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Similarity in the Classroom

Part 2: The "Similarity or Plagiarism?" debate series

In Part 2 of our “Similarity or Plagiarism?” debate series, we tackle the nuts and bolts of how the Turnitin Similarity Report can impact classroom practice.

Patti West-Smith
Patti West-Smith
20-year education veteran; Senior Director of Customer Engagement

In our first post in this series, we attempted to truly tease out the distinctions between plagiarism and similarity while squarely placing Turnitin in the similarity arena. If you didn’t read that post, it’s worth a visit, but here is the TL;DR - Similarity is not the same as plagiarism, and Turnitin does not detect plagiarism.

With that being said, millions of users around the world are interacting with Turnitin’s Similarity Report, so it’s important to understand what it is and how to leverage its power to meet instructional goals. We know that there are many questions about exactly how similarity and the Similarity Report impact classroom practice; in this post, we’ll get into the “nuts and bolts” of that by going through some of the most frequently asked questions from educators.

Questions about classroom implications What is a good/bad similarity score?

This is the ONE question that every person working at or with Turnitin has been asked repeatedly and about which there is still a great deal of debate. From our perspective, though, the answer is quite simple: there is no good or bad similarity score, no magic number. The score absolutely must be interpreted in context. 0% similarity is inherently neither good nor bad, nor is 30%, or even 80%. There are contextual details that an EDUCATOR (not the software) must apply to that number in order to make an informed decision about exactly what is happening in the work submitted by the student and what the appropriate next steps should be.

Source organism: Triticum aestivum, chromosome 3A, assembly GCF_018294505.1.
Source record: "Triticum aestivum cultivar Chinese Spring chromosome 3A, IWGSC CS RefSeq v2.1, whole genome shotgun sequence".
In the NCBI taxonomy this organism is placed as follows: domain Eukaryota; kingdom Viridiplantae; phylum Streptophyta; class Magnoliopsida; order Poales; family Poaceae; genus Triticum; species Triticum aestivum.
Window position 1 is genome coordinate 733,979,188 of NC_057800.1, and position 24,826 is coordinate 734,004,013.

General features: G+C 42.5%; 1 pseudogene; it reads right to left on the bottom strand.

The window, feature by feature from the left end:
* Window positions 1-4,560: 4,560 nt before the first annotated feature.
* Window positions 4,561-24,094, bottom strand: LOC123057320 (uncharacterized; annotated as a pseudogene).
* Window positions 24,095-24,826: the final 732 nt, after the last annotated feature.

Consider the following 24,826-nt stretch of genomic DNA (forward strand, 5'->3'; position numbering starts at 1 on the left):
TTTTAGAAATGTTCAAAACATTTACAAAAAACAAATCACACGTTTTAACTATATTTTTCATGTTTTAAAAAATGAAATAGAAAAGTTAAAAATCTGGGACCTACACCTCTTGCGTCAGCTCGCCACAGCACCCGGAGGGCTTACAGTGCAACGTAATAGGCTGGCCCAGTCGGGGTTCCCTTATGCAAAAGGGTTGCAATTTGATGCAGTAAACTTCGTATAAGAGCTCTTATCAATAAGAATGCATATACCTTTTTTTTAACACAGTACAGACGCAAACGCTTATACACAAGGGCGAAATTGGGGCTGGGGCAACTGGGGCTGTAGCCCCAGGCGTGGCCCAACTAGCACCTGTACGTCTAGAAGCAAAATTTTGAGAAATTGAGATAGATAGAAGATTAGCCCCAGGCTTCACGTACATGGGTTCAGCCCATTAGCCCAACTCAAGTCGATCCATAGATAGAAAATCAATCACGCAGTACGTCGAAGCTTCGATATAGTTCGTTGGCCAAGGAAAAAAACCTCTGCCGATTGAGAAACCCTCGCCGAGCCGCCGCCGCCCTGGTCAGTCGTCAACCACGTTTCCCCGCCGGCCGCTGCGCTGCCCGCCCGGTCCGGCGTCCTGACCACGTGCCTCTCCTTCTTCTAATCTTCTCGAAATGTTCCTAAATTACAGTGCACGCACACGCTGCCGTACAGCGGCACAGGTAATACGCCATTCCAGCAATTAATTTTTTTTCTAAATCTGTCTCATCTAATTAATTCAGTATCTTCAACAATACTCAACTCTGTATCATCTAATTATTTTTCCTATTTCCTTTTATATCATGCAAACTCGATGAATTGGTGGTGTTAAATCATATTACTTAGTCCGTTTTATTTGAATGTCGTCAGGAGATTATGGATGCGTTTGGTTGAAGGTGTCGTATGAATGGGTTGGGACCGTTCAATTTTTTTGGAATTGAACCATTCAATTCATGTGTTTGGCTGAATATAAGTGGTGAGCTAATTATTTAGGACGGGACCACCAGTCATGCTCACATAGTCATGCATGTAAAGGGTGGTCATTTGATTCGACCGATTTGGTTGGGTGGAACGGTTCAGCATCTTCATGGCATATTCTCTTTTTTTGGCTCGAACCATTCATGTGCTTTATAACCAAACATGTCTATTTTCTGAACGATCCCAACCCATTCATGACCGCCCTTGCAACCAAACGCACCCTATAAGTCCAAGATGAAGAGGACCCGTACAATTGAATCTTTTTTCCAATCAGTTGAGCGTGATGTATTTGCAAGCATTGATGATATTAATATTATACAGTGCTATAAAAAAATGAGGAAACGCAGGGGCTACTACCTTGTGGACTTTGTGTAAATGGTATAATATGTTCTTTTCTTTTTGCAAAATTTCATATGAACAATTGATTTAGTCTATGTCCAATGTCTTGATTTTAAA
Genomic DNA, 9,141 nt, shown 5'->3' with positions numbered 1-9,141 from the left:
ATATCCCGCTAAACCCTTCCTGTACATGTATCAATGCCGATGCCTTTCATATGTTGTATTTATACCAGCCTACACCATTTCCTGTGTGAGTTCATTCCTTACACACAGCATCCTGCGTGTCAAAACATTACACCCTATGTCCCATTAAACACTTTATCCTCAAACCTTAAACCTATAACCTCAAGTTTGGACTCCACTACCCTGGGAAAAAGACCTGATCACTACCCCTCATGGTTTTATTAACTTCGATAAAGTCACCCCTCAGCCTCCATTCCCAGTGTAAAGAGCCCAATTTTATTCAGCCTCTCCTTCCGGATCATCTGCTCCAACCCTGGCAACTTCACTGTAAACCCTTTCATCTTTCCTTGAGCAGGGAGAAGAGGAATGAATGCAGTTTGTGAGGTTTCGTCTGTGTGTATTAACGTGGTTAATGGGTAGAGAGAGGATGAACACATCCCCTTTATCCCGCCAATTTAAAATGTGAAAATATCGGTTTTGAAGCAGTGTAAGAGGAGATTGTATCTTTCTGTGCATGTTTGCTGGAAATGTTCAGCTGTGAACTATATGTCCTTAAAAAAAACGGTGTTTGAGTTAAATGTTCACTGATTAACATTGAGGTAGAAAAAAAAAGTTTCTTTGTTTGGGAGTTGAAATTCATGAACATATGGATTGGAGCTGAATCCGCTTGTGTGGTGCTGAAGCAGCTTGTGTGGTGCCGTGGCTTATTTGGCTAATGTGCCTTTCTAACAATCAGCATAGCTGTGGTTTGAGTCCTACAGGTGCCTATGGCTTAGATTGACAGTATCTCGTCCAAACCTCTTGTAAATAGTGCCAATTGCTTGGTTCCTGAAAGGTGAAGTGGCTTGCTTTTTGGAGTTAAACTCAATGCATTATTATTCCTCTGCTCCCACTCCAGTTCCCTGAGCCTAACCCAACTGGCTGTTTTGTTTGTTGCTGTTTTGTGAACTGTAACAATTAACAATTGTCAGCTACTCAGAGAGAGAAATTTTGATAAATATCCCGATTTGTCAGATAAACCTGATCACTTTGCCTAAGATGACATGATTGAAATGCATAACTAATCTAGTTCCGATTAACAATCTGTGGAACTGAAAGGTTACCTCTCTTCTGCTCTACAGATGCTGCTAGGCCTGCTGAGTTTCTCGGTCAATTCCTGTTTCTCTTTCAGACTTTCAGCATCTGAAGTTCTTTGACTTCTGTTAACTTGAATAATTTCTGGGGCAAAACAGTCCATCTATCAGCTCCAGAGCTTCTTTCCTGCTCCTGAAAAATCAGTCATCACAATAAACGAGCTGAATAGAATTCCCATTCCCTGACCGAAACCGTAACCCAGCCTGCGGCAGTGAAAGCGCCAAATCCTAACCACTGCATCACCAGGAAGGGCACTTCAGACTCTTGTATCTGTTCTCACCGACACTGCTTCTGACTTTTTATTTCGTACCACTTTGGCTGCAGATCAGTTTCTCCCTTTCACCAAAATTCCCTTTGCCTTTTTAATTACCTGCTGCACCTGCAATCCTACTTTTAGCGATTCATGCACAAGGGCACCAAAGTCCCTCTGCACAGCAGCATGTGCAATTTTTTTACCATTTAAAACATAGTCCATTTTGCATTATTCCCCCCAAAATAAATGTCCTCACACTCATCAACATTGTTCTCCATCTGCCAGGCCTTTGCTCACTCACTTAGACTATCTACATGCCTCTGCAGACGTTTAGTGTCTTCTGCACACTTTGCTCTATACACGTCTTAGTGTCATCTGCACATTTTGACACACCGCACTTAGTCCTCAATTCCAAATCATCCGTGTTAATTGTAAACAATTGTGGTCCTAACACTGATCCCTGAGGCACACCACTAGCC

Some of the contextual details:

  • Length of the assignment
  • Specific requirements of the assignment (for example, have you required X number of sources to be cited?)
  • Writing genre (HINT: Some genres actually lend themselves to a higher/lower level of similarity)
  • Developmental level of the writers
  • Level of mastery of students with integration of research/evidence such as summarizing, quoting, and paraphrasing
  • Opportunities for feedback and revision
  • Comfort level of students with proper citation
How should educators determine “an” acceptable score?

It’s complicated, but the very first step should be to consider the factors outlined above. Each of those elements impacts the determination.

Once educators have considered those elements, there are a few additional important tips:

  • Set a RANGE, not a single “cut score” or “threshold.” Looking at those factors above, educators will quickly realize that these are not issues that are easy to quantify exactly. There will be some subjectivity, and a range is far better able to respond to a “gray area” than a single line in the sand.